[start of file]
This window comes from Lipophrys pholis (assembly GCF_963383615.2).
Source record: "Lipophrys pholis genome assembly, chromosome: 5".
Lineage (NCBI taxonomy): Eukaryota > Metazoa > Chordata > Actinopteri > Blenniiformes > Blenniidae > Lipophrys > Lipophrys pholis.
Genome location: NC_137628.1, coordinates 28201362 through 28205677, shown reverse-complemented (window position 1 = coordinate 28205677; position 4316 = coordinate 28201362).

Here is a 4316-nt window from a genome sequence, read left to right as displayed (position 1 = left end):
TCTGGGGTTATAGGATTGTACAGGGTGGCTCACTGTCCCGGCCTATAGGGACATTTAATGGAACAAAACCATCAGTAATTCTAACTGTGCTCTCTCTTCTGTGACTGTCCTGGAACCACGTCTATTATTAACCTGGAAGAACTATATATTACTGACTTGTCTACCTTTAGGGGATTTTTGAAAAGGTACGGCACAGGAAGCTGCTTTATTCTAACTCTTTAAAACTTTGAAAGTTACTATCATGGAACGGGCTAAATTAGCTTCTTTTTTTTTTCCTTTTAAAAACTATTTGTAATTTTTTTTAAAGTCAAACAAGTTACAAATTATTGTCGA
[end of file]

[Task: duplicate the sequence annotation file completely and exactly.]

This window comes from Lipophrys pholis (assembly GCF_963383615.2).
Source record: "Lipophrys pholis genome assembly, chromosome: 5".
Lineage (NCBI taxonomy): Eukaryota > Metazoa > Chordata > Actinopteri > Blenniiformes > Blenniidae > Lipophrys > Lipophrys pholis.
Genome location: NC_137628.1, coordinates 28201362 through 28205677, shown reverse-complemented (window position 1 = coordinate 28205677; position 4316 = coordinate 28201362).

Here is a 4316-nt window from a genome sequence, read left to right as displayed (position 1 = left end):
TCTGGGGTTATAGGATTGTACAGGGTGGCTCACTGTCCCGGCCTATAGGGACATTTAATGGAACAAAACCATCAGTAATTCTAACTGTGCTCTCTCTTCTGTGACTGTCCTGGAACCACGTCTATTATTAACCTGGAAGAACTATATATTACTGACTTGTCTACCTTTAGGGGATTTTTGAAAAGGTACGGCACAGGAAGCTGCTTTATTCTAACTCTTTAAAACTTTGAAAGTTACTATCATGGAACGGGCTAAATTAGCTTCTTTTTTTTTTCCTTTTAAAAACTATTTGTAATTTTTTTTAAAGTCAAACAAGTTACAAATTATTGTCGA